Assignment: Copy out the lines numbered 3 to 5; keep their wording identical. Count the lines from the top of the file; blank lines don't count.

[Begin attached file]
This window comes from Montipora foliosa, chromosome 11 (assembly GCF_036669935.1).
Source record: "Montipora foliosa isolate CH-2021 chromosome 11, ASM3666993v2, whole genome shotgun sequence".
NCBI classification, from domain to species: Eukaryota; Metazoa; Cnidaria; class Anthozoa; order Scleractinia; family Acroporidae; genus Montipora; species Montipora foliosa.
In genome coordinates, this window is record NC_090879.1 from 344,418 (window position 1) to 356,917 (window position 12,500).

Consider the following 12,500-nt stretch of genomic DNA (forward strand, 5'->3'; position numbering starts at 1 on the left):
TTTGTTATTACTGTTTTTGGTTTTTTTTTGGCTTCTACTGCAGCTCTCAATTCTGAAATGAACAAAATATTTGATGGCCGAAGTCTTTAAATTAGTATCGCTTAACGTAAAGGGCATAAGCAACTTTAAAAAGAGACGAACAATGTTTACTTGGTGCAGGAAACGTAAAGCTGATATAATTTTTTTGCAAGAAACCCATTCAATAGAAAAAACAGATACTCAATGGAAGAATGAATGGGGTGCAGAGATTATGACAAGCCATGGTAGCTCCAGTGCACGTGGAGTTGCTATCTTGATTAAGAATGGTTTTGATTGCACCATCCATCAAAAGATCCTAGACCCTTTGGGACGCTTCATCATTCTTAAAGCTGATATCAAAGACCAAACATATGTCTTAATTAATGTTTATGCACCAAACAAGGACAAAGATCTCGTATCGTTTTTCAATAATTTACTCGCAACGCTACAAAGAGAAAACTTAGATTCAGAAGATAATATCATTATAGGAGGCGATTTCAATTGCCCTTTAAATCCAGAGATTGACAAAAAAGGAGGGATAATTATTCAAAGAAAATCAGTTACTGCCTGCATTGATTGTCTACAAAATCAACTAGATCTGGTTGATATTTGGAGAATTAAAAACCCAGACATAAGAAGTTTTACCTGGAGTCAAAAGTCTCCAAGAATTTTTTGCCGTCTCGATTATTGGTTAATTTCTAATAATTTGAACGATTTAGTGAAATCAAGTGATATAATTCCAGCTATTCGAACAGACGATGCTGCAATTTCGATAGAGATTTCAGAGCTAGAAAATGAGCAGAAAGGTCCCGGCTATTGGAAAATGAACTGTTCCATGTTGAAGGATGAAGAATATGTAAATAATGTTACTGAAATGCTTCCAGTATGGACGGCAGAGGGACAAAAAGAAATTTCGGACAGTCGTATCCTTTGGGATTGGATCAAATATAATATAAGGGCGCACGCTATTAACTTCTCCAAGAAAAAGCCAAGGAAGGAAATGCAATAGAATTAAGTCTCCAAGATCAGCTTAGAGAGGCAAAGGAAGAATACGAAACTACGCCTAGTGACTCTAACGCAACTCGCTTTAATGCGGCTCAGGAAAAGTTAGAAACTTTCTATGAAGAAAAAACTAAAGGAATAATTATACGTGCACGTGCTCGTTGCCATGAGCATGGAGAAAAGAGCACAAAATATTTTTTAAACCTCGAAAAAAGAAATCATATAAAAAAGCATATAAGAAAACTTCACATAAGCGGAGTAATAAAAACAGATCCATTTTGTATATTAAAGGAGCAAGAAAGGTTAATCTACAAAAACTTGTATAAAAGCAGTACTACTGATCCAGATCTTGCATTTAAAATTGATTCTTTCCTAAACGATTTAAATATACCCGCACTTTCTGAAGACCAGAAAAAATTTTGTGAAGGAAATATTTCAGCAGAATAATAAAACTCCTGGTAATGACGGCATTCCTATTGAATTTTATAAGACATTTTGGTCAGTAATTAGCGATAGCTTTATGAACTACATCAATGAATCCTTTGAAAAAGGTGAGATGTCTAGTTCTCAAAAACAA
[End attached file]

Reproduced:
NCBI classification, from domain to species: Eukaryota; Metazoa; Cnidaria; class Anthozoa; order Scleractinia; family Acroporidae; genus Montipora; species Montipora foliosa.
In genome coordinates, this window is record NC_090879.1 from 344,418 (window position 1) to 356,917 (window position 12,500).

Consider the following 12,500-nt stretch of genomic DNA (forward strand, 5'->3'; position numbering starts at 1 on the left):